Would You Stop Writing If You Knew You Would Never Have Anything Published?

In the past I’ve asked people how they define success in their writing careers and there were a lot of differing opinions offered on the subject. Some people attached commercial goals to their definitions, while others were only really interested in gaining readers, regardless of any monetary reward. There is of course no right answer to such a question, but it was great to hear from everyone on the subject.

This line of questioning still has a great level of interest to me. I am again, not looking to poll people in search of a correct answer or some sort of accepted norm, rather I am genuinely interested in hearing what drives people in their writing. So, today’s question posed to you is if you knew that you would never have any of your work published in the future, would you stop writing?

This is a concept explored in Robert J. Sawyer’s book Flashforward (which would go on to become the bad Flashforward TV show on ABC). The setup of Flashforward is basically that when the Large Hadron Collider is turned on, the whole world experiences an event where for two minutes, they blackout and see a glimpse of their future twenty-one years from now. Some people see that they are not with their current wife/husband, some see that they never reached the job that they were chasing and others see nothing at all, which implies that they will not be alive in twenty-one years.

The whole event creates this great debate, especially amongst married couples that won’t be together in the future. If they know that they won’t be together down the line, is there any reason to continue the relationship, even if it’s a supremely happy union at the moment? One of the main character’s brother is a struggling writer. He waits tables while he tries to break into the business. His vision of the future informs him that in twenty-one years he will have not reached his goal and will still be waiting tables. Armed with this knowledge, the brother takes his own life in a moment of despair.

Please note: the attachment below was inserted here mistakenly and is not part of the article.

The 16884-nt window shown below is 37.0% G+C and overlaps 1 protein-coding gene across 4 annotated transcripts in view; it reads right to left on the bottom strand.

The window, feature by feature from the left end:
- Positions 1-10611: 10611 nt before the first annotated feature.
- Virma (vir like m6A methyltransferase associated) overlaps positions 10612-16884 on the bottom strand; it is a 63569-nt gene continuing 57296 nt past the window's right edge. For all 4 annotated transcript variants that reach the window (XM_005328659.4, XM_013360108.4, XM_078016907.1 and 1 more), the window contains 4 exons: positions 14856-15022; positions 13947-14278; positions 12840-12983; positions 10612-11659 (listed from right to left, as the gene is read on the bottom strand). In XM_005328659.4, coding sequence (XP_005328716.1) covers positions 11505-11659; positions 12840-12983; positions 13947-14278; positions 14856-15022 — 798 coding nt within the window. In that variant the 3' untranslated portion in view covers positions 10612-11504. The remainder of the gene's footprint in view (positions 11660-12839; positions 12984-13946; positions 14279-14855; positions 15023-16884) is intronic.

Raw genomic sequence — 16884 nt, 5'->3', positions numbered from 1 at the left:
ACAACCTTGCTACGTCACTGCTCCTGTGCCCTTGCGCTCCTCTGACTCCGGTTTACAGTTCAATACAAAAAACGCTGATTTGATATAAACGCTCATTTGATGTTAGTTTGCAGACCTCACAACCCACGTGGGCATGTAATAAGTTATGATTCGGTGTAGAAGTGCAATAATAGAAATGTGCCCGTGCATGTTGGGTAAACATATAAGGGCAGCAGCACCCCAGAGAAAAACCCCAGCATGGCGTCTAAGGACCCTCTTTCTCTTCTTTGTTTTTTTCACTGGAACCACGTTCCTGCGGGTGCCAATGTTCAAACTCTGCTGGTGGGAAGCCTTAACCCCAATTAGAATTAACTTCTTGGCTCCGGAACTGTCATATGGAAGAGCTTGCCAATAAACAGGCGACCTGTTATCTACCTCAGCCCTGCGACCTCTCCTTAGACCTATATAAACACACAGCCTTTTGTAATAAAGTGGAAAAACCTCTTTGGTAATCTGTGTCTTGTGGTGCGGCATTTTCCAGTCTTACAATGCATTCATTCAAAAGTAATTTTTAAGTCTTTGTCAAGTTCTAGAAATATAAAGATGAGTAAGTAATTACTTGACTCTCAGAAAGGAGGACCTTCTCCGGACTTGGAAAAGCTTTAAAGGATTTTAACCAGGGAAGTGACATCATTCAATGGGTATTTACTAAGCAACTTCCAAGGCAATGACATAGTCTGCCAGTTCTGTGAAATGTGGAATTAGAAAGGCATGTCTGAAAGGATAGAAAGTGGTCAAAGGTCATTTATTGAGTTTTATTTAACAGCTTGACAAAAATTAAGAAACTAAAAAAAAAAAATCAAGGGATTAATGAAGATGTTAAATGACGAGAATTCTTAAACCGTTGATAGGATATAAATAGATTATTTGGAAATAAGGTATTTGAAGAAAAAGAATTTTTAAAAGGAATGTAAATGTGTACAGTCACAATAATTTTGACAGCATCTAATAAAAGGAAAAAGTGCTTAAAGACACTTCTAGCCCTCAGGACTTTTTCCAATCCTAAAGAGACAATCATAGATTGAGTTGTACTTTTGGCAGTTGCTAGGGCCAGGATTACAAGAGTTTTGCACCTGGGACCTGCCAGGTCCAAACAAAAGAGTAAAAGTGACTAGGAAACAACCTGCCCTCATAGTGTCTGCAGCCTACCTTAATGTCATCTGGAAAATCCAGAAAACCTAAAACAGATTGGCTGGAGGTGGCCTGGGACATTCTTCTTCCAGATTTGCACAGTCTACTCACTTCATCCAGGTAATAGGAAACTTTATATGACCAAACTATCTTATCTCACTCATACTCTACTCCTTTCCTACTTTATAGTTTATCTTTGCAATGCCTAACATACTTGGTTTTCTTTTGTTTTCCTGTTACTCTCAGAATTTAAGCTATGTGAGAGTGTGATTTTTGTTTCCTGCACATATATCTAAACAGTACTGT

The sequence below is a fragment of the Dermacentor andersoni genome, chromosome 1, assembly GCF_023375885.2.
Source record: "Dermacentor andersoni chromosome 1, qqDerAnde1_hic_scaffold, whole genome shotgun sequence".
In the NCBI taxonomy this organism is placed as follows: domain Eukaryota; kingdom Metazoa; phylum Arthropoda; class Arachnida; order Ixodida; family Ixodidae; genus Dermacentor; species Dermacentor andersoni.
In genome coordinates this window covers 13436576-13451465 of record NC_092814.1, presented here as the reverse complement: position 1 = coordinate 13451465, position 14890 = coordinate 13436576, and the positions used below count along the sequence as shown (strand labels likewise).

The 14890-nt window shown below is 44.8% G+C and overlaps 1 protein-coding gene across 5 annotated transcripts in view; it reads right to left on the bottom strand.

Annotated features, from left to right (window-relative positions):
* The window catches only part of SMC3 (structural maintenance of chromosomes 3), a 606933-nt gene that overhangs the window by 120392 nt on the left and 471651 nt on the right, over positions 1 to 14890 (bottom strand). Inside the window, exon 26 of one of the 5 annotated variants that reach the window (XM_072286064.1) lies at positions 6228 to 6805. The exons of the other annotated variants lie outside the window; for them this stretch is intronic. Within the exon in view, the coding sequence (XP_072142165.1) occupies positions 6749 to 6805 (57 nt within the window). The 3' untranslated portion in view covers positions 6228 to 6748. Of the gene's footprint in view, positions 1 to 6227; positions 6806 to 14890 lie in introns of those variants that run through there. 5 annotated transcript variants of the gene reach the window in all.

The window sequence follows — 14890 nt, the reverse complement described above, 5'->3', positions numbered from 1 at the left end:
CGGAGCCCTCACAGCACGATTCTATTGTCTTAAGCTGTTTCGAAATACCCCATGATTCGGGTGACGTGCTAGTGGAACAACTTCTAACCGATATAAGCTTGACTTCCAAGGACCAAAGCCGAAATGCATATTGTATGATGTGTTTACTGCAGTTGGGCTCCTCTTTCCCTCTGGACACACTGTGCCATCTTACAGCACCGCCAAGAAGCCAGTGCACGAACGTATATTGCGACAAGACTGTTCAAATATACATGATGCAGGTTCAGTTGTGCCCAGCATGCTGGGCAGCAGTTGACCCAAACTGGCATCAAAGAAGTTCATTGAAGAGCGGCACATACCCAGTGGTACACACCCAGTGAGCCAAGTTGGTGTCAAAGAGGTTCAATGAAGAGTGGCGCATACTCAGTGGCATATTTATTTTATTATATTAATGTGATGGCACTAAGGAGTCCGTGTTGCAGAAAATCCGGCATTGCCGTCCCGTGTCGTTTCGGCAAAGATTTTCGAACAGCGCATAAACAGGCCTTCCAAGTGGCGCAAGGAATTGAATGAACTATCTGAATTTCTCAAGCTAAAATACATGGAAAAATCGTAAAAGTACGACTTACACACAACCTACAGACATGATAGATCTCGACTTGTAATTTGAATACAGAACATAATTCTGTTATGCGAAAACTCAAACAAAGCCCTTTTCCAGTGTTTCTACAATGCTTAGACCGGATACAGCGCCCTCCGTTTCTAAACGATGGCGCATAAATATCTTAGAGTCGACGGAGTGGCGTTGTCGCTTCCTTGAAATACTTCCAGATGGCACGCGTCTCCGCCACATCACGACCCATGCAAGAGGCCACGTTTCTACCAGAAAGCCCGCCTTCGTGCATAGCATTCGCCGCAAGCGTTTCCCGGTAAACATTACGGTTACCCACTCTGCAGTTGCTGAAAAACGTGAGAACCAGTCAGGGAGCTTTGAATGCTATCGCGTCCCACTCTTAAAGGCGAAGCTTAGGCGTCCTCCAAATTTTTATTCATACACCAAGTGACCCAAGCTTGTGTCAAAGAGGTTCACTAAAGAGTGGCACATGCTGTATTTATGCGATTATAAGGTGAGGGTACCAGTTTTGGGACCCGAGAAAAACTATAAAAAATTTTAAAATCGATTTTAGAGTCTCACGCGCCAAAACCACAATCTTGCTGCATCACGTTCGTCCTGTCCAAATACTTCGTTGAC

Now, I absolutely do not want to explore something as dark or morbid as this scenario, but I think the question in itself is an interesting one. If you knew that you would never have anything published and would experience no real commercial or critical success in your writing career, would you stop writing? And I know this question is about to be answered by a slew of people defiantly responding somewhere along the lines of, “Of course I’d continue! Writing is my passion! Writing is my outlet! Writing is my life!” and this is fine. I would probably respond the same way. Most of us genuinely enjoy writing and need it as an outlet.

So, to preempt this response, I would pose an amended question then and ask, if you knew you would never have anything published, how would it change your writing? And by this I mean would it change how much you write in a given day and what you write about? Would you no longer sit in front of a word processor for seven hours straight banging out the days thousand words, instead maybe favoring carrying around a notebook which you scribble in from time to time? Also, would the subject matter of your writing change? If you knew that you were writing just for yourself and maybe a select number of friends and family, would you trim the fat from the things you wrote about, only confronting subjects you wanted to with no consideration for making it commercial or mainstream?